This book presents a collection of new and updated essays on what has come to be known as the territorial explanation of war.
The book argues that a key both to peace and to war lies in understanding the role territory plays as a source of conflict and inter-group violence. Of all the issues that spark conflict, territorial disputes have the highest probability of escalating to war. War, however, is hardly inevitable; much depends on how territorial issues are handled. More importantly, settling territorial disputes and establishing mutually recognized boundaries can produce long periods of peace between neighbors, even if other salient issues arise. While territory is not the only cause of war and wars arise from other issues, territory is one of the main causes of war, and learning how to manage it, can, in principle, eliminate an entire class of wars.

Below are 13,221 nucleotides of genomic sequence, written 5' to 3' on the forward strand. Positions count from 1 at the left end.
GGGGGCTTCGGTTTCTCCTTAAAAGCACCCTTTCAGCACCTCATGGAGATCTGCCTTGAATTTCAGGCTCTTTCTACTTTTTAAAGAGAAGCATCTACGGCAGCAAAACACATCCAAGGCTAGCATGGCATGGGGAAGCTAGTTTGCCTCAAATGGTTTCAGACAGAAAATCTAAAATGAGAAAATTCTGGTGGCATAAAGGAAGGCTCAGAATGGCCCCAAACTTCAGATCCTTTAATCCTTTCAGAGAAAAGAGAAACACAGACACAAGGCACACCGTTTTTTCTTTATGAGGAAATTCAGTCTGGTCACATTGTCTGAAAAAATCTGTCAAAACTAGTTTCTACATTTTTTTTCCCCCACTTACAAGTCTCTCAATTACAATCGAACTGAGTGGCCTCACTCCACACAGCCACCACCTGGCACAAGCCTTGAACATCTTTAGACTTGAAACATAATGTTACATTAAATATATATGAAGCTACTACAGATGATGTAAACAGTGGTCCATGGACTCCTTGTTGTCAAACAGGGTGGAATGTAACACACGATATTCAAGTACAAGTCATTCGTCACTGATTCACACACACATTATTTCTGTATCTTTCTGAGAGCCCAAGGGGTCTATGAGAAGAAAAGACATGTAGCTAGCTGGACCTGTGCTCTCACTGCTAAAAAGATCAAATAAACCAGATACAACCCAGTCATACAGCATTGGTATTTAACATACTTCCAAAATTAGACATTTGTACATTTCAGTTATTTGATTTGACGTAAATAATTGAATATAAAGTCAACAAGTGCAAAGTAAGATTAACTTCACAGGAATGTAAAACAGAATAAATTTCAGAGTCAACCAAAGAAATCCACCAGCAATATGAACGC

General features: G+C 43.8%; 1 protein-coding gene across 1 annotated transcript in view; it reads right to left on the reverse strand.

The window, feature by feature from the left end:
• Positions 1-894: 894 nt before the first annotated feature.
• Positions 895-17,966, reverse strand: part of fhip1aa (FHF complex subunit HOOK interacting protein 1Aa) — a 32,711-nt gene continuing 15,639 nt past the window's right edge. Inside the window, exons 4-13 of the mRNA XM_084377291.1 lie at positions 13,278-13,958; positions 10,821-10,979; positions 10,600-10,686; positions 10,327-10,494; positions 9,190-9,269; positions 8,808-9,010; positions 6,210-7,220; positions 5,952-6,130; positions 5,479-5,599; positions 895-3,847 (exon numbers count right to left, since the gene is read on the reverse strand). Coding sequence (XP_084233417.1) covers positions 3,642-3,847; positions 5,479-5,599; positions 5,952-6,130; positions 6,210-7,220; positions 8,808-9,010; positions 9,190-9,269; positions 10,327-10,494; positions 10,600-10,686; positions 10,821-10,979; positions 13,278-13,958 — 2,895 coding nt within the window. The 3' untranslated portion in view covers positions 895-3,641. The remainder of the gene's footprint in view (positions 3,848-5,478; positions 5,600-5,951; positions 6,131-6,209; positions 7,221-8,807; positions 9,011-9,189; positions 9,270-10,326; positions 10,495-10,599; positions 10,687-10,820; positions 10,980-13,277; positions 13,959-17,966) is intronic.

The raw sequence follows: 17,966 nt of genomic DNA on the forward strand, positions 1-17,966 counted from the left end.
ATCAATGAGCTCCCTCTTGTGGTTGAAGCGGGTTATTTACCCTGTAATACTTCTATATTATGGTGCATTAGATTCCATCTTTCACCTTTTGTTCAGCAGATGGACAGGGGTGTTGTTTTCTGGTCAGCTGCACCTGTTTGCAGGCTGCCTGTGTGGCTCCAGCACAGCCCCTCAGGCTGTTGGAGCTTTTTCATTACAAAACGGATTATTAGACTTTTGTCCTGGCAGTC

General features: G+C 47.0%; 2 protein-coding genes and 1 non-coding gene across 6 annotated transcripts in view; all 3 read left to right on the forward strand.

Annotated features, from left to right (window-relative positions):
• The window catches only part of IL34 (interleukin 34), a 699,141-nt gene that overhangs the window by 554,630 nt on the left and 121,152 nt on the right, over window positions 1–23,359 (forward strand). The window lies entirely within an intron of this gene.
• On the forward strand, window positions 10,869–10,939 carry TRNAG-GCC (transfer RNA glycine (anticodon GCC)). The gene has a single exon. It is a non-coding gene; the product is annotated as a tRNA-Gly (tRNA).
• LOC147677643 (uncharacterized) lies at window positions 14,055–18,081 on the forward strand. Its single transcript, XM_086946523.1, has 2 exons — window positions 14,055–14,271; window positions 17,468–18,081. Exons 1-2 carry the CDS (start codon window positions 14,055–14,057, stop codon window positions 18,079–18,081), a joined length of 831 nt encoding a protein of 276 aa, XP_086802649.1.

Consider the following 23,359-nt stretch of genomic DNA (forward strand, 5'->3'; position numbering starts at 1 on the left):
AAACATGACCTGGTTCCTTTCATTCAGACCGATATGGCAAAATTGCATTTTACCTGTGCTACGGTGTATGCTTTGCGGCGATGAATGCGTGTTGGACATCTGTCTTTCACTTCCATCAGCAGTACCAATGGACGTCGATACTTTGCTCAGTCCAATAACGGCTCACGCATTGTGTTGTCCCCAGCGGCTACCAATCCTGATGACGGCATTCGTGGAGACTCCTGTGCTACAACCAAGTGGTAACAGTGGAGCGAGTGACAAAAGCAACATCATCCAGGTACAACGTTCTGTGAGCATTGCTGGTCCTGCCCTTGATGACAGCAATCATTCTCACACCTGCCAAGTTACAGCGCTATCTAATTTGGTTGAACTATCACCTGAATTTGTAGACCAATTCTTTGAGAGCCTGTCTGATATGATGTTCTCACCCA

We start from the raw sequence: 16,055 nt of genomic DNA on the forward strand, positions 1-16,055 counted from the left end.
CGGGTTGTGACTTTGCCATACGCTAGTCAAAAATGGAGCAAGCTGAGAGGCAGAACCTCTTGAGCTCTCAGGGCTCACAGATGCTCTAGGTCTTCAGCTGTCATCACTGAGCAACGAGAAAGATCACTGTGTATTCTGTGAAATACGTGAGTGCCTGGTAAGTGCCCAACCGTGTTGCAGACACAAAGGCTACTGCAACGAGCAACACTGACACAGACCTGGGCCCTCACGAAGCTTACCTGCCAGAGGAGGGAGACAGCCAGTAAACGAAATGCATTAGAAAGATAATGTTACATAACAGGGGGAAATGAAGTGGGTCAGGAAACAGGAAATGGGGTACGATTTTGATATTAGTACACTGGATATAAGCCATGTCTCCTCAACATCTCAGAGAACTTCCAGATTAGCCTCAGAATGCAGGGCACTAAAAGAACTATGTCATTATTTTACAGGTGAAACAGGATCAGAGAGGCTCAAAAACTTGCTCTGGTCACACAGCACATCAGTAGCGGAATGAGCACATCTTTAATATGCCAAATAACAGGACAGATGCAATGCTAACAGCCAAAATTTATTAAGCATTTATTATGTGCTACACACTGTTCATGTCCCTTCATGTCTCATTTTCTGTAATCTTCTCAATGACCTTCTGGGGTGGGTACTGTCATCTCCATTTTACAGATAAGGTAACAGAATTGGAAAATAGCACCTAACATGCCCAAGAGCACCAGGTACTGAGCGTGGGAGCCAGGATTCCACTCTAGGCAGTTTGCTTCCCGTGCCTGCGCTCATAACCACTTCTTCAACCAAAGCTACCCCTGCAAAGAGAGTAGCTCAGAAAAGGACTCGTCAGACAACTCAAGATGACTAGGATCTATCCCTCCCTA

This book will be of great interest to all students of war and conflict studies, causes of war and peace, international security and strategic studies.
John A. Vasquez is Thomas B. Mackie Scholar in International Relations at the University of Illinois, Urbana-Champaign. He is author of The Steps to War (2008) (with Paul Senese) and The War Puzzle Revisited (2009). He has been president of the Peace Science Society (International) and the International Studies Association.
Marie T. Henehan is Director of Internships and Lecturer, Department of Political Science at the University of Illinois, Urbana-Champaign. She is author of Foreign Policy and Congress: An International Relations Perspective and co-editor of The Scientific Study of Peace and War. [via]